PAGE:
...the word  Miami originated from...

The Mayaimis tribe that settled near Lake Okeechobee. The group adopted their name from the lake, which was then called “big water” in the language of the Mayaimis [11].

Our interpretation is slightly different. We believe that big water also means big spirit as water in our dreams usually references spirituality or God drawing us closer to him. We think big spirit is an appropriate description for the efforts of all those persons in Miami who suit up and show up to make the world a better place. Although we have provided a brief overview of a most enchanting locality exhibiting great diversity of cultures, cuisine, nightlife, worship and an abundance of art and a dig in the middle of downtown that may represent the oldest permanent structure in the United States possibly dating back to prehistoric times, it’s the people who create the food, art and the funding necessary to promote the many deserving charities and projects sponsored in Miami and vicinity. This site is dedicated to the many people some featured here who make such a difference in the lives of others… some who can’t speak for themselves.  

           {links to people who make a difference}

                  People Gallery  1 2 3 4 5 6 7 8 9 10

Miami is a city of great contrast where many models, artists and sponsors of events either call home or return frequently. Annual and exhilarating events include the Miami fashion Week, the Mercedes-Benz Fashion Week hosted in the Wynwood Art District an art exhibition dubbed the worlds largest and “Olympics of Art” Art Basel of Miami Beach a separate but adjoining city. [1][4]


Wynwood is also referred to as "Little San Juan", and commonly known as "El Barrio" as many Puerto Ricans began immigrating to this Miami neighborhood from the island and northeastern cities in the 1950s. Puerto Rican owned restaurants, shops, markets and other businesses align the streets of Wynwood. [9]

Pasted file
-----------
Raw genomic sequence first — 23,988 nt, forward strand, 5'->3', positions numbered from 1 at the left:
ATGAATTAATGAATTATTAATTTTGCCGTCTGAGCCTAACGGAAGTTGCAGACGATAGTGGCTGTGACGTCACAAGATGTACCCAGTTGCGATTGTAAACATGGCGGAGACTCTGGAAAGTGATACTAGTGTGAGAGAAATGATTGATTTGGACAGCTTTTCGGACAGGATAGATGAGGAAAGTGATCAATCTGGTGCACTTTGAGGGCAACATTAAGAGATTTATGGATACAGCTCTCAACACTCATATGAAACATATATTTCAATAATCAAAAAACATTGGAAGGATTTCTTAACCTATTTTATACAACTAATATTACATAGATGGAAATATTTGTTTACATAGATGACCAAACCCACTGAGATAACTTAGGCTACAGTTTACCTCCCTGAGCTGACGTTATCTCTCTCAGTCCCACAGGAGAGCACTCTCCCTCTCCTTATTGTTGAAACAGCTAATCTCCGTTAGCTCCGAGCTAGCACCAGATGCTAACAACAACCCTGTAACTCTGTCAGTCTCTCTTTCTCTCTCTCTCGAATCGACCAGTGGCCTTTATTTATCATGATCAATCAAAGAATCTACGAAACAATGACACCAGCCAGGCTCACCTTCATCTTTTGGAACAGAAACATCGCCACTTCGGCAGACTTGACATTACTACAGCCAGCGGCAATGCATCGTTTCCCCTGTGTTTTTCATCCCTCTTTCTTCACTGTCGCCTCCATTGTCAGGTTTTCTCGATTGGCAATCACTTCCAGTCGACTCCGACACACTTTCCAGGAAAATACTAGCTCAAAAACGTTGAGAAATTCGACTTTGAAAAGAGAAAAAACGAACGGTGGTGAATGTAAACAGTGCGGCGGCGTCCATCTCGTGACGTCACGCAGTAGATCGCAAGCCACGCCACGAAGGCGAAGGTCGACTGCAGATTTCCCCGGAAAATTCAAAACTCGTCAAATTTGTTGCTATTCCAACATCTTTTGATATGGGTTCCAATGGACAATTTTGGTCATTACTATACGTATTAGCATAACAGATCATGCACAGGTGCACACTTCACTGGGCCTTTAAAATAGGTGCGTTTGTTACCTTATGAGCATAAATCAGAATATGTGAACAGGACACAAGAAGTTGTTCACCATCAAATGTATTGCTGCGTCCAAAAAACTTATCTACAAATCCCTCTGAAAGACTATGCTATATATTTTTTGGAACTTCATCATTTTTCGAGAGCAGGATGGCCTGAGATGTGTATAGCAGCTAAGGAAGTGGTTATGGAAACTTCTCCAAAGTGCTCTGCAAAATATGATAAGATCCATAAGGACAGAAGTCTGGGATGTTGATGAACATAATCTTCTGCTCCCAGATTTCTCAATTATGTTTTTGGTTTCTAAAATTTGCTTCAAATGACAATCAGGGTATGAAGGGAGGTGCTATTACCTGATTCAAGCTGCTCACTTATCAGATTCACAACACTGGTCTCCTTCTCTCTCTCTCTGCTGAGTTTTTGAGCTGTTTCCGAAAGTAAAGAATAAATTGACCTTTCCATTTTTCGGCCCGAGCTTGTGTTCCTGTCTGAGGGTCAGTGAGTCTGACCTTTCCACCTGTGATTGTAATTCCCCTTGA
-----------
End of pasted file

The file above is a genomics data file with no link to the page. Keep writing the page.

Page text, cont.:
The historical Art Deco district in South Beach is not to be missed for shopping, beaches and nightclubs and dare we say registrar of historical buildings. Miami is truly a destination where one can walk from downtown to Little Havana also located in the heart of Miami exists as if from another time as if from a Cuban storybook or old time Cuba. Hand rolled cigars, meat markets, herbal stores and fruiterias are but a short walk from downtown Miami and the breathtaking art deco high rises of this the largest concentration of international banks in the United States along Brickell Avenue. [8] Viernes Culturales/Cultural Fridays is an artistic, cultural, and social arts and culture fair that takes place on the last Friday of each month in the neighborhood and the heart of Calle Ocho [6].



 Ancient History of Miami






















True Tropical Climate

       Miami is also known as the “Magic City” spawning  

      from its rapid growth of one thousand residents  

      {1,000} to five million residents {5,000.000.000} in

      only 110 years. Miami has a true tropical climate.  

      The highest recorded temperature was ninety eight 

      degrees {98F}.


Metropolitan and Banking Powerhouse


















     As Roman Catholics, catholic meaning universal, we appreciate the migration of the religion of Santeria with over 22,000 or more followers in the United States. [10]

"The colonial period from the standpoint of African slaves may be defined as a time of perseverance. Their world quickly changed. Tribal kings and families, politicians, business and community leaders all were enslaved in a foreign region of the world. Religious leaders, their descendants, and the faithful, were now slaves. Colonial laws criminalize their religion. They were forced to become baptized and worship a god their ancestors had not known who was surrounded by a pantheon of saints.